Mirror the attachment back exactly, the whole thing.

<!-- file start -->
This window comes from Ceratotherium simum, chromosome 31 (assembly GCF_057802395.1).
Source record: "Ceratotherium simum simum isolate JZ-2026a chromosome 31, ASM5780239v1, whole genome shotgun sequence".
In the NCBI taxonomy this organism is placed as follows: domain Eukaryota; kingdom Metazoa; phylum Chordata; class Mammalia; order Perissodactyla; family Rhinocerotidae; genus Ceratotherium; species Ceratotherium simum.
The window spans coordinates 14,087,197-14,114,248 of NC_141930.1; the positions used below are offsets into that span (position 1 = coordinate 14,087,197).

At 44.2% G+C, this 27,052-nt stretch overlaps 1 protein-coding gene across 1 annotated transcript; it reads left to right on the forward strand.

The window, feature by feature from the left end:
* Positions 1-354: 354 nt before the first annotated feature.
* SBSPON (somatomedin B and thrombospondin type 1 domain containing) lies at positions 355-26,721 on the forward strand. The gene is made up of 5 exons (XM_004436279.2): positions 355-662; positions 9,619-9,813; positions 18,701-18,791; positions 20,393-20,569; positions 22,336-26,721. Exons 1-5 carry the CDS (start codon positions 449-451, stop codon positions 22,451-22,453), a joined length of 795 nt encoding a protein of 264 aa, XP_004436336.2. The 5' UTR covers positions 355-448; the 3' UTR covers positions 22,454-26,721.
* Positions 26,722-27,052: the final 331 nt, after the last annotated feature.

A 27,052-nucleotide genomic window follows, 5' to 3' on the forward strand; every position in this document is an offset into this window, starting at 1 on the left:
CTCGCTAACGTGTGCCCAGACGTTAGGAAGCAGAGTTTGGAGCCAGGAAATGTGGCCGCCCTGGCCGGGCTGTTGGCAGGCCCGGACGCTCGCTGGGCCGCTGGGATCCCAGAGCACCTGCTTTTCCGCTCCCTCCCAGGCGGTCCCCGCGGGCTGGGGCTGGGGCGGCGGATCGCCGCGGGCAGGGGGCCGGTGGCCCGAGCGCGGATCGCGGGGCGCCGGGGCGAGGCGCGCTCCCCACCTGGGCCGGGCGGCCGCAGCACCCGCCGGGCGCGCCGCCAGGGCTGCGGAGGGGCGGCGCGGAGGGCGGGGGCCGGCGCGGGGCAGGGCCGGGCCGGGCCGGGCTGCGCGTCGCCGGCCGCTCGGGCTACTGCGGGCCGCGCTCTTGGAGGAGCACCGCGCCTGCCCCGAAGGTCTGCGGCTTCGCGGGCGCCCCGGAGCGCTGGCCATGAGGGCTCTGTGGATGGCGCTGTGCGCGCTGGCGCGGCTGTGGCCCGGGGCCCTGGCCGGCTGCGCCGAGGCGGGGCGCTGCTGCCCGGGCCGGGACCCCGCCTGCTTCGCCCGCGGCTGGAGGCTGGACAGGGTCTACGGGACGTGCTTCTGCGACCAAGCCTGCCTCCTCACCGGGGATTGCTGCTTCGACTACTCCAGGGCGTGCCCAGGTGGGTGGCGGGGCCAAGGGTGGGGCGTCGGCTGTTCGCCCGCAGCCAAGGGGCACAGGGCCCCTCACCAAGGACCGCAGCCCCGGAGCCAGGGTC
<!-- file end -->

This window comes from Ceratotherium simum, chromosome 31 (assembly GCF_057802395.1).
Source record: "Ceratotherium simum simum isolate JZ-2026a chromosome 31, ASM5780239v1, whole genome shotgun sequence".
In the NCBI taxonomy this organism is placed as follows: domain Eukaryota; kingdom Metazoa; phylum Chordata; class Mammalia; order Perissodactyla; family Rhinocerotidae; genus Ceratotherium; species Ceratotherium simum.
The window spans coordinates 14,087,197-14,114,248 of NC_141930.1; the positions used below are offsets into that span (position 1 = coordinate 14,087,197).

At 44.2% G+C, this 27,052-nt stretch overlaps 1 protein-coding gene across 1 annotated transcript; it reads left to right on the forward strand.

The window, feature by feature from the left end:
* Positions 1-354: 354 nt before the first annotated feature.
* SBSPON (somatomedin B and thrombospondin type 1 domain containing) lies at positions 355-26,721 on the forward strand. The gene is made up of 5 exons (XM_004436279.2): positions 355-662; positions 9,619-9,813; positions 18,701-18,791; positions 20,393-20,569; positions 22,336-26,721. Exons 1-5 carry the CDS (start codon positions 449-451, stop codon positions 22,451-22,453), a joined length of 795 nt encoding a protein of 264 aa, XP_004436336.2. The 5' UTR covers positions 355-448; the 3' UTR covers positions 22,454-26,721.
* Positions 26,722-27,052: the final 331 nt, after the last annotated feature.

A 27,052-nucleotide genomic window follows, 5' to 3' on the forward strand; every position in this document is an offset into this window, starting at 1 on the left:
CTCGCTAACGTGTGCCCAGACGTTAGGAAGCAGAGTTTGGAGCCAGGAAATGTGGCCGCCCTGGCCGGGCTGTTGGCAGGCCCGGACGCTCGCTGGGCCGCTGGGATCCCAGAGCACCTGCTTTTCCGCTCCCTCCCAGGCGGTCCCCGCGGGCTGGGGCTGGGGCGGCGGATCGCCGCGGGCAGGGGGCCGGTGGCCCGAGCGCGGATCGCGGGGCGCCGGGGCGAGGCGCGCTCCCCACCTGGGCCGGGCGGCCGCAGCACCCGCCGGGCGCGCCGCCAGGGCTGCGGAGGGGCGGCGCGGAGGGCGGGGGCCGGCGCGGGGCAGGGCCGGGCCGGGCCGGGCTGCGCGTCGCCGGCCGCTCGGGCTACTGCGGGCCGCGCTCTTGGAGGAGCACCGCGCCTGCCCCGAAGGTCTGCGGCTTCGCGGGCGCCCCGGAGCGCTGGCCATGAGGGCTCTGTGGATGGCGCTGTGCGCGCTGGCGCGGCTGTGGCCCGGGGCCCTGGCCGGCTGCGCCGAGGCGGGGCGCTGCTGCCCGGGCCGGGACCCCGCCTGCTTCGCCCGCGGCTGGAGGCTGGACAGGGTCTACGGGACGTGCTTCTGCGACCAAGCCTGCCTCCTCACCGGGGATTGCTGCTTCGACTACTCCAGGGCGTGCCCAGGTGGGTGGCGGGGCCAAGGGTGGGGCGTCGGCTGTTCGCCCGCAGCCAAGGGGCACAGGGCCCCTCACCAAGGACCGCAGCCCCGGAGCCAGGGTC